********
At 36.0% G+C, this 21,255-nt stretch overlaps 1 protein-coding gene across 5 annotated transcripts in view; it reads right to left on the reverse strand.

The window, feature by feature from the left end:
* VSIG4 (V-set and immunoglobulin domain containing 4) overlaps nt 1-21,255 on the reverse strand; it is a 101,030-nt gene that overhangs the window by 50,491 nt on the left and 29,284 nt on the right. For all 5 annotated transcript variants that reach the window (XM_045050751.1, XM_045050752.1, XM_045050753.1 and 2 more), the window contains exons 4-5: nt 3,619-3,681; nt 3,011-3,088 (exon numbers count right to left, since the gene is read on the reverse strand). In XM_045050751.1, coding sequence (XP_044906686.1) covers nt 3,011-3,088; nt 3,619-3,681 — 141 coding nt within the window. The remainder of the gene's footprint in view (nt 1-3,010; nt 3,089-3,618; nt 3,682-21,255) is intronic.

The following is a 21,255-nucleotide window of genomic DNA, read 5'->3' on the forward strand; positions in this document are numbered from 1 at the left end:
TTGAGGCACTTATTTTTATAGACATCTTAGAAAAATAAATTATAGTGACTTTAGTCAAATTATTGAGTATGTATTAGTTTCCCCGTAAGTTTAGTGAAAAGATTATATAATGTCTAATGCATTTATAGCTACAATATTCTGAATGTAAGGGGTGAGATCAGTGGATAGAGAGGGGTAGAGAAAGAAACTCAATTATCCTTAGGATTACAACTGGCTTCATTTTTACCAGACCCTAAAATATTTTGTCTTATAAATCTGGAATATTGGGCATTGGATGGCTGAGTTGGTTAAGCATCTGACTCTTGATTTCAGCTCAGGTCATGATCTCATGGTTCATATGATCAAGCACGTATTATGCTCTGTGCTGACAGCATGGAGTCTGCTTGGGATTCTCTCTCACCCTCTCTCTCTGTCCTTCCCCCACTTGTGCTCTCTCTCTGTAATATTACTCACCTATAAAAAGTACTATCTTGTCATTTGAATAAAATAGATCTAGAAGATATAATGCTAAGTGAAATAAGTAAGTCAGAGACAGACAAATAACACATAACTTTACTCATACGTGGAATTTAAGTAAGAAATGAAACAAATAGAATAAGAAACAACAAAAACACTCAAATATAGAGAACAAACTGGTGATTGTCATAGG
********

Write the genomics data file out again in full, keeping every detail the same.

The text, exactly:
At 36.0% G+C, this 21,255-nt stretch overlaps 1 protein-coding gene across 5 annotated transcripts in view; it reads right to left on the reverse strand.

The window, feature by feature from the left end:
* VSIG4 (V-set and immunoglobulin domain containing 4) overlaps nt 1-21,255 on the reverse strand; it is a 101,030-nt gene that overhangs the window by 50,491 nt on the left and 29,284 nt on the right. For all 5 annotated transcript variants that reach the window (XM_045050751.1, XM_045050752.1, XM_045050753.1 and 2 more), the window contains exons 4-5: nt 3,619-3,681; nt 3,011-3,088 (exon numbers count right to left, since the gene is read on the reverse strand). In XM_045050751.1, coding sequence (XP_044906686.1) covers nt 3,011-3,088; nt 3,619-3,681 — 141 coding nt within the window. The remainder of the gene's footprint in view (nt 1-3,010; nt 3,089-3,618; nt 3,682-21,255) is intronic.

The following is a 21,255-nucleotide window of genomic DNA, read 5'->3' on the forward strand; positions in this document are numbered from 1 at the left end:
TTGAGGCACTTATTTTTATAGACATCTTAGAAAAATAAATTATAGTGACTTTAGTCAAATTATTGAGTATGTATTAGTTTCCCCGTAAGTTTAGTGAAAAGATTATATAATGTCTAATGCATTTATAGCTACAATATTCTGAATGTAAGGGGTGAGATCAGTGGATAGAGAGGGGTAGAGAAAGAAACTCAATTATCCTTAGGATTACAACTGGCTTCATTTTTACCAGACCCTAAAATATTTTGTCTTATAAATCTGGAATATTGGGCATTGGATGGCTGAGTTGGTTAAGCATCTGACTCTTGATTTCAGCTCAGGTCATGATCTCATGGTTCATATGATCAAGCACGTATTATGCTCTGTGCTGACAGCATGGAGTCTGCTTGGGATTCTCTCTCACCCTCTCTCTCTGTCCTTCCCCCACTTGTGCTCTCTCTCTGTAATATTACTCACCTATAAAAAGTACTATCTTGTCATTTGAATAAAATAGATCTAGAAGATATAATGCTAAGTGAAATAAGTAAGTCAGAGACAGACAAATAACACATAACTTTACTCATACGTGGAATTTAAGTAAGAAATGAAACAAATAGAATAAGAAACAACAAAAACACTCAAATATAGAGAACAAACTGGTGATTGTCATAGG